Challenges to Anticipate and Solve:
- equipment availability: Students want to collect all kinds of data from this experimental plot. Much of it involves abiotic variables. The
challenge is to come up with equipment to allow this data collection and to get students to collect data for which you have equipment.
My strategy for this is both short and long term. In the short term, I require students to think about why they wish to collect any given
data. This often leads them to realize they do not need that data. If they still feel they need this data and we do not have the equipment,
I simply tell them that. If this data is important for the research they are proposing, I suggest they include this data collection as an
experiment in their proposal. In the long run, I will purchase useful equipment that is not yet available in my department.
A variety of equipment is easy to make, acquire, or purchase inexpensively. Equipment for quadrat, point, and line transect sampling of
vegetation is easy to obtain or build. For example, 1 m2 quadrats can be built with 4 lengths of PVC pipe and 4-90o
PVC corners. Larger quadrats for sampling larger scales (e.g. trees and shrubs) can be constructed with 4 stakes and string. Soil test
kits for estimation of soil nitrogen, phosphorus, potassium, and pH are readily available from many sources (e.g. Hach, LaMotte, and local
garden suppliers) and not expensive. Simple methods to visualize and estimate stomata density are found in
Grant and Vatnick 2004 (TIEE Vol 1 - tiee.ecoed.net/v1/experiments/stomata/stomata.html).
Although large scale destructive sampling is not appropriate in our experimental plot, students could selectively sample plants to develop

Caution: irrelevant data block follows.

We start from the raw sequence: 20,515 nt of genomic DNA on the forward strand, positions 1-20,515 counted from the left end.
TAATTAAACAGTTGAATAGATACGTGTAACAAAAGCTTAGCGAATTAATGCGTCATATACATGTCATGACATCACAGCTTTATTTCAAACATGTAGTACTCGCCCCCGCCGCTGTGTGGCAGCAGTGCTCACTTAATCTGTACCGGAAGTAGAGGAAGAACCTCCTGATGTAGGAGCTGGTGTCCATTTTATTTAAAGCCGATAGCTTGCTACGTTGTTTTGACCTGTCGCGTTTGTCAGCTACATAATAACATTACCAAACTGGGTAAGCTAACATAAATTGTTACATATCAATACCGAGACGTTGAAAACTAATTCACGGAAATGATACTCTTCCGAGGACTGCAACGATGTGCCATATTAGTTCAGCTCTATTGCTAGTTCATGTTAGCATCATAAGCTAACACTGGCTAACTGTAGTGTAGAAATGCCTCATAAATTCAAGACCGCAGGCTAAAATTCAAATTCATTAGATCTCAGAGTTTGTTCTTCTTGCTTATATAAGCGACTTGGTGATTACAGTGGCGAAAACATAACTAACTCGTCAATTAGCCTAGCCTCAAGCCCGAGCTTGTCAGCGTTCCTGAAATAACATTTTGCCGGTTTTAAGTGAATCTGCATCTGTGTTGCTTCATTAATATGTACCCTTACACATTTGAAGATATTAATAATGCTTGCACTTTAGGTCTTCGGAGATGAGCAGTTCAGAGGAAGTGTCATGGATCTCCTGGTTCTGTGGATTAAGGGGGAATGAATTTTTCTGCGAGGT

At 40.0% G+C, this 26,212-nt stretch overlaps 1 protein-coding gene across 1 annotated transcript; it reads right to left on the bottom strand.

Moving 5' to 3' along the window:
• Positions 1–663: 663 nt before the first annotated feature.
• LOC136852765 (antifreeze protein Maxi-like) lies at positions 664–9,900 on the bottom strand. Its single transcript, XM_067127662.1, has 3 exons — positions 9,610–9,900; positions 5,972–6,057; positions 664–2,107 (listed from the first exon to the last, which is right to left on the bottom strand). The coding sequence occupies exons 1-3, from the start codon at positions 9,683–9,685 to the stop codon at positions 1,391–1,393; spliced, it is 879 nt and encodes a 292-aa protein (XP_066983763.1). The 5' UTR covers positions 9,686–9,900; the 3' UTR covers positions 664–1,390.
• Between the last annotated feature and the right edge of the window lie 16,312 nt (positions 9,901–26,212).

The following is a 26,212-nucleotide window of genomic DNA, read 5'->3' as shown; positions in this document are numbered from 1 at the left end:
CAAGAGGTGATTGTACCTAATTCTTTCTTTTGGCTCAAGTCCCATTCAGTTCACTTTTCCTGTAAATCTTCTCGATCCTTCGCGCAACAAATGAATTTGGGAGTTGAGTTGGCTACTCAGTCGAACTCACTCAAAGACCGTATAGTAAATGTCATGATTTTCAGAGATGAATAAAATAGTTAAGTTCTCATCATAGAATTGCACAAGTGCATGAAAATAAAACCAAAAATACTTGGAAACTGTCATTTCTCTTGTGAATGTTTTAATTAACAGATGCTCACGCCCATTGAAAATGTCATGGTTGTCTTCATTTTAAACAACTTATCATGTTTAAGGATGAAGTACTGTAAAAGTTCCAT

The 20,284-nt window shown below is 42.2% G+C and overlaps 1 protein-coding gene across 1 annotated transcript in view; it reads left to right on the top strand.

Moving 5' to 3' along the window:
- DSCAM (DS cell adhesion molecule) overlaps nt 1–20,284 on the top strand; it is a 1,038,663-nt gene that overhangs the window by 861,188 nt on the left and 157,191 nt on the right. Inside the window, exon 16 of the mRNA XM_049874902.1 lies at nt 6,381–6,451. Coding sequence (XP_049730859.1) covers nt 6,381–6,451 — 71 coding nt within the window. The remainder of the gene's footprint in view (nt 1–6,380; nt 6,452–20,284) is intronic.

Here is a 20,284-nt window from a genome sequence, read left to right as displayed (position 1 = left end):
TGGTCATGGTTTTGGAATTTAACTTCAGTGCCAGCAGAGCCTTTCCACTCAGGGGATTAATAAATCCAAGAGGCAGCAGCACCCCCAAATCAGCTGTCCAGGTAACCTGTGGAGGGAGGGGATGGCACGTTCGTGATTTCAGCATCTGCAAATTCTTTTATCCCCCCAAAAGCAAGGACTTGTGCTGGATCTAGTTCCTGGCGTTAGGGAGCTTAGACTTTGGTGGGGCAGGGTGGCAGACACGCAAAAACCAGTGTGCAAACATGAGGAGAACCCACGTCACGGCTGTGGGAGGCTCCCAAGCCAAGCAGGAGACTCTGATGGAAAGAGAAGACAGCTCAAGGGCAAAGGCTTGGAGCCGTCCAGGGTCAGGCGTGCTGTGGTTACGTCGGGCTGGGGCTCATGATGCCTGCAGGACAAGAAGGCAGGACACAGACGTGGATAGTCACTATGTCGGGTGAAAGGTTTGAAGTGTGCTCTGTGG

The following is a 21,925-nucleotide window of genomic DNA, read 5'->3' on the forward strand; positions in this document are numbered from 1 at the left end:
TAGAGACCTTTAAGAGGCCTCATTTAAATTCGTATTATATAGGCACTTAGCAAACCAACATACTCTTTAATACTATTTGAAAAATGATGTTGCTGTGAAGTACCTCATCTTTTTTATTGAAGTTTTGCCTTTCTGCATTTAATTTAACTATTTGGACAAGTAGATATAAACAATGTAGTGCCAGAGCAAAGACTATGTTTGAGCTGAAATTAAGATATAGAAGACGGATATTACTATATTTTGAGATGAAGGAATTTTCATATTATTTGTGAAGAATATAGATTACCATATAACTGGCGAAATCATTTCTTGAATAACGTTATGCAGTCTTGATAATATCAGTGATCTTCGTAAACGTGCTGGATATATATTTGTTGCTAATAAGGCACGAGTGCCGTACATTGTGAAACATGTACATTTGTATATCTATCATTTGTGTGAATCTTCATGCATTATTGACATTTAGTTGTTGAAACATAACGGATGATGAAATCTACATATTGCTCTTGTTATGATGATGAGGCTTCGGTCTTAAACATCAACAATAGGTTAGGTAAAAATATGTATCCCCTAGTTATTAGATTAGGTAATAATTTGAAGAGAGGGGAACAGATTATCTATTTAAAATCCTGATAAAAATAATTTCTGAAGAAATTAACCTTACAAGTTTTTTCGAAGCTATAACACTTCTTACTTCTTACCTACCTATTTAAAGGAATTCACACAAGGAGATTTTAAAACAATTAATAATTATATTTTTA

allometric estimates of plant biomass (see Griffith and Forseth 2003)
Students interested in ecophysiology may be out of luck due to the cost of equipment. Light meters and sensors for photosynthetically
active radiation (PAR) are available from about $500 to $1000. Be sure to purchase a sensor that measure in units that can be related to photosynthesis
(e.g. µmol · m-2 · s-1). Portable photosynthesis, gas exchange, and water relations measurement equipment like the
LiCor 6400 costs about $10,000. Leaf area meters may cost from $2500 to $5000, but leaf area can be estimated using leaf sketches
on graph paper.
- formulating questions: Many students struggle with formulating specific questions for their proposals. Students must propose questions
with specific measurable dependent and independent variables. The challenge of the instructor is to provide support in this difficult and
many times first time task, but not to tell students what questions to ask. I ask students what their dependent and independent variables
are and if they are measurable. I also stress that there should be some relationship among their questions to create an integrated research
proposal. It is this relationship among research questions that creates a broader context for the proposed research. In developing their
research agenda, students may work from the specific questions to the broader conceptual questions or they may work from the broad
concepts to the specific questions. I do not yet know which direction is preferable pedagogically.
To date for my course, the ecological questions addressed by my student groups have generally concerned
spatial and temporal patterns in plant population and community ecology. The broad concepts covered include mutualism
and potential mechanisms of that mutualism, life history differences among grasses and forbs, seed germination strategies,
competition and specific limiting factors leading to competition, environmental correlates of species diversity, and root competition.
Here are 4 sets of questions showing a range of ecological concepts addressed. The broad concepts covered include mutualism and
potential mechanisms of that mutualism, life history differences among grasses and forbs, seed germination strategies, competition and
specific limiting factors leading to competition, environmental correlates of species diversity, and root competition. Although all of these
hypotheses deal with spatial ecology, students should be able to address hypotheses / questions about changes in time, if they have an
historical dataset of plant abundance and distribution from the experimental plot.
a) Does Amaranthus sp. have a mutualistic relationship with Digitaria sp.? Does Digitaria sp. grow taller when growing close to
Amaranthus sp.? Does Amaranthus sp. decrease wind speeds around its stems? Does Digitaria sp. grow more densely when
growing close to Amaranthus sp.?
b) Do grasses germinate earlier in the summer than plants with broad leaves and short stature (i.e. forbs)? Do forbs germinate